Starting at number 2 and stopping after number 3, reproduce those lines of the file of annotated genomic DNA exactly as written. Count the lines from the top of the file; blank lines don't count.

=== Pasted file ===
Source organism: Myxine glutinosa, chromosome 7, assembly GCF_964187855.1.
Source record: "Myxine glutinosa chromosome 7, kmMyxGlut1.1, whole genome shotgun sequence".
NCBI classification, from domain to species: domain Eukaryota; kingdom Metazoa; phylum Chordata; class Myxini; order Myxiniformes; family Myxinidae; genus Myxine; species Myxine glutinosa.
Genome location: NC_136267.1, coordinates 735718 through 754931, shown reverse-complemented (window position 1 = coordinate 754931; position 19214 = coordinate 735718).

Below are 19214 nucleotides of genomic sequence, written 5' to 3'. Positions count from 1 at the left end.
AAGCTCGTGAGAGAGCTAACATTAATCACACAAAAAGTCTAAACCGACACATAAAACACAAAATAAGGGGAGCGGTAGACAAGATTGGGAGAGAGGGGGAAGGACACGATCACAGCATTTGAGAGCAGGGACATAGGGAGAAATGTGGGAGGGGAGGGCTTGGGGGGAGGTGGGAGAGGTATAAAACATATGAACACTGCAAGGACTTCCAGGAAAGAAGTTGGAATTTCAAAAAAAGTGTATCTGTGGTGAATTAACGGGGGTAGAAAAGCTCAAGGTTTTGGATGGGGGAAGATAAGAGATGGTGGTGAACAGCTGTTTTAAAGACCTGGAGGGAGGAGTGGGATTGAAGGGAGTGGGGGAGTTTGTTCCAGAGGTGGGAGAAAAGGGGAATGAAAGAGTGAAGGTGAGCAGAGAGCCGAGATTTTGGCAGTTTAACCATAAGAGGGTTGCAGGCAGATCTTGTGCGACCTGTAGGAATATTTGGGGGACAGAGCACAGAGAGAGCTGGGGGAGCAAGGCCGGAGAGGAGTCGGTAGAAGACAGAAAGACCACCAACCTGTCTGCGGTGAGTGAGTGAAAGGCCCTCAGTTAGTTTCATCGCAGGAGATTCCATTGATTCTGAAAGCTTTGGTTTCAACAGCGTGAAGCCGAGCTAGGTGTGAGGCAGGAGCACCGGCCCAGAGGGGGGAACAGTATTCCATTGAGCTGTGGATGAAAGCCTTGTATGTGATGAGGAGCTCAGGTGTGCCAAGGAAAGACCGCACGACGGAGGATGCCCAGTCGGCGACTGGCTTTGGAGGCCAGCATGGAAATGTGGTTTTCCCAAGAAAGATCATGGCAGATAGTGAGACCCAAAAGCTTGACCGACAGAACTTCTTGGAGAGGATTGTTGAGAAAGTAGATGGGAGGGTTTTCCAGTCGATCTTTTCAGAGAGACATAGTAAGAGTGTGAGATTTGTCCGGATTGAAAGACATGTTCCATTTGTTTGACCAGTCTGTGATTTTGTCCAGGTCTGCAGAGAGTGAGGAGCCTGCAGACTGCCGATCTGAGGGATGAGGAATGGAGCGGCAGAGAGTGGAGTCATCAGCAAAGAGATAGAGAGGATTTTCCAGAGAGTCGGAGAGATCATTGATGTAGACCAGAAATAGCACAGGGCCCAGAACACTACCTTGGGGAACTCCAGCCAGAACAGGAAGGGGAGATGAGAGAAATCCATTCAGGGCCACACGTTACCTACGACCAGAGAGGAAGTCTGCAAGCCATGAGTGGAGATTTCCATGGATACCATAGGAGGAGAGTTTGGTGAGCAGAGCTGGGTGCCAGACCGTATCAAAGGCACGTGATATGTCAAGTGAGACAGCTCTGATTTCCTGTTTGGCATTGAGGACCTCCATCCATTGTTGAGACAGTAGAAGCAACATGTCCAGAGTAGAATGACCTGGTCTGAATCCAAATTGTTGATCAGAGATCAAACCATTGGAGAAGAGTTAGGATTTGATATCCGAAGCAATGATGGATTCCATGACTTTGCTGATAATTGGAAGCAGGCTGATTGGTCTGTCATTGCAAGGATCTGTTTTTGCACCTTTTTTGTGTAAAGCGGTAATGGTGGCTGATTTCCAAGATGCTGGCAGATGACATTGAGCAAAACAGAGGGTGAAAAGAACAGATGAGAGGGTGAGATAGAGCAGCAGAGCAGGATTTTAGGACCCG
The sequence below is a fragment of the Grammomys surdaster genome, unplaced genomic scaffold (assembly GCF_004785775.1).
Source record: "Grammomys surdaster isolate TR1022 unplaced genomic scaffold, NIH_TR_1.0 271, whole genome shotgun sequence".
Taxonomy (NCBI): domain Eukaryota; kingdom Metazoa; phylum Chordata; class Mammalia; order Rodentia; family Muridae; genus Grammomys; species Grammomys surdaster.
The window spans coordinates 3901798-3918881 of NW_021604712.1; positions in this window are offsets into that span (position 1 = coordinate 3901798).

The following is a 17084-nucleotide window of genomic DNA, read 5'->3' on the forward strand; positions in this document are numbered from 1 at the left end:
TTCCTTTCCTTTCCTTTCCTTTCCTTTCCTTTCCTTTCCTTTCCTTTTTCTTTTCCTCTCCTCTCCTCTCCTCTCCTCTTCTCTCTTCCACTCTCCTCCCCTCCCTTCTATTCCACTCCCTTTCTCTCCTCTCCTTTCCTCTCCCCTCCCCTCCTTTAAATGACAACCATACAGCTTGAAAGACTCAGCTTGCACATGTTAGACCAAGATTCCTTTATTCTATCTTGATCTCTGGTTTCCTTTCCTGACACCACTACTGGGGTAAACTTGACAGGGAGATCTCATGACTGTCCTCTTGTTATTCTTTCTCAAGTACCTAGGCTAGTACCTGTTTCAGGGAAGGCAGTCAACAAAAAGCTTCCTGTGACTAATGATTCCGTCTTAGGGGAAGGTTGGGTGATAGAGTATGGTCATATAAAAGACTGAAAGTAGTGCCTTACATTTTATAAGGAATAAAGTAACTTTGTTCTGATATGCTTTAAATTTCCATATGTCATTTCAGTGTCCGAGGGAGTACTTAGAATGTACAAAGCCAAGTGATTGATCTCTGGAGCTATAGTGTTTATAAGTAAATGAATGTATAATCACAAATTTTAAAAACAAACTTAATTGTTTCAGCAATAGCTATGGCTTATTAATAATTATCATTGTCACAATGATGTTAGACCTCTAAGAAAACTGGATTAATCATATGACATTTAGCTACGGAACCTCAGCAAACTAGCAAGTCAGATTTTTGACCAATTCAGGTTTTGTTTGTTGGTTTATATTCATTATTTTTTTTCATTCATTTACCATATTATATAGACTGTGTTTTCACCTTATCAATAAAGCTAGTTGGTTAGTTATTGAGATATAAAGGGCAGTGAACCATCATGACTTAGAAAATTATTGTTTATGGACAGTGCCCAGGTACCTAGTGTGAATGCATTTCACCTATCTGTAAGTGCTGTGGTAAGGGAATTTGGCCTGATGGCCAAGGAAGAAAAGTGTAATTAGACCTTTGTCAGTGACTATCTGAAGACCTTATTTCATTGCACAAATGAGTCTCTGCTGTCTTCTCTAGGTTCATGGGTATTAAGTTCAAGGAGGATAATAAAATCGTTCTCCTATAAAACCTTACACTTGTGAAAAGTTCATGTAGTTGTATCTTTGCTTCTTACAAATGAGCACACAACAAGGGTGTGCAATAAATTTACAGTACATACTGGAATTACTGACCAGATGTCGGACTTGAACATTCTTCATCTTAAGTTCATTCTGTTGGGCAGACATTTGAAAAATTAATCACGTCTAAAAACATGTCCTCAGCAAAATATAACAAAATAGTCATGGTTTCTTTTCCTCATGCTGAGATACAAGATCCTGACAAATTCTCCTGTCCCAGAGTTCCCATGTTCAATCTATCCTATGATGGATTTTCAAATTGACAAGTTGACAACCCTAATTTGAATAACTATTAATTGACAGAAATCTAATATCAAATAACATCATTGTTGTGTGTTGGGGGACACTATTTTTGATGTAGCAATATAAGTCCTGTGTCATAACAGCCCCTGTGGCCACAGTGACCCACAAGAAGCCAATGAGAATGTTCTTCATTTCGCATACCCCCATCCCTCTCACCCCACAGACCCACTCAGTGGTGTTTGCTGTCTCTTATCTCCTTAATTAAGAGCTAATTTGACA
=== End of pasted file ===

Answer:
Source record: "Myxine glutinosa chromosome 7, kmMyxGlut1.1, whole genome shotgun sequence".
NCBI classification, from domain to species: domain Eukaryota; kingdom Metazoa; phylum Chordata; class Myxini; order Myxiniformes; family Myxinidae; genus Myxine; species Myxine glutinosa.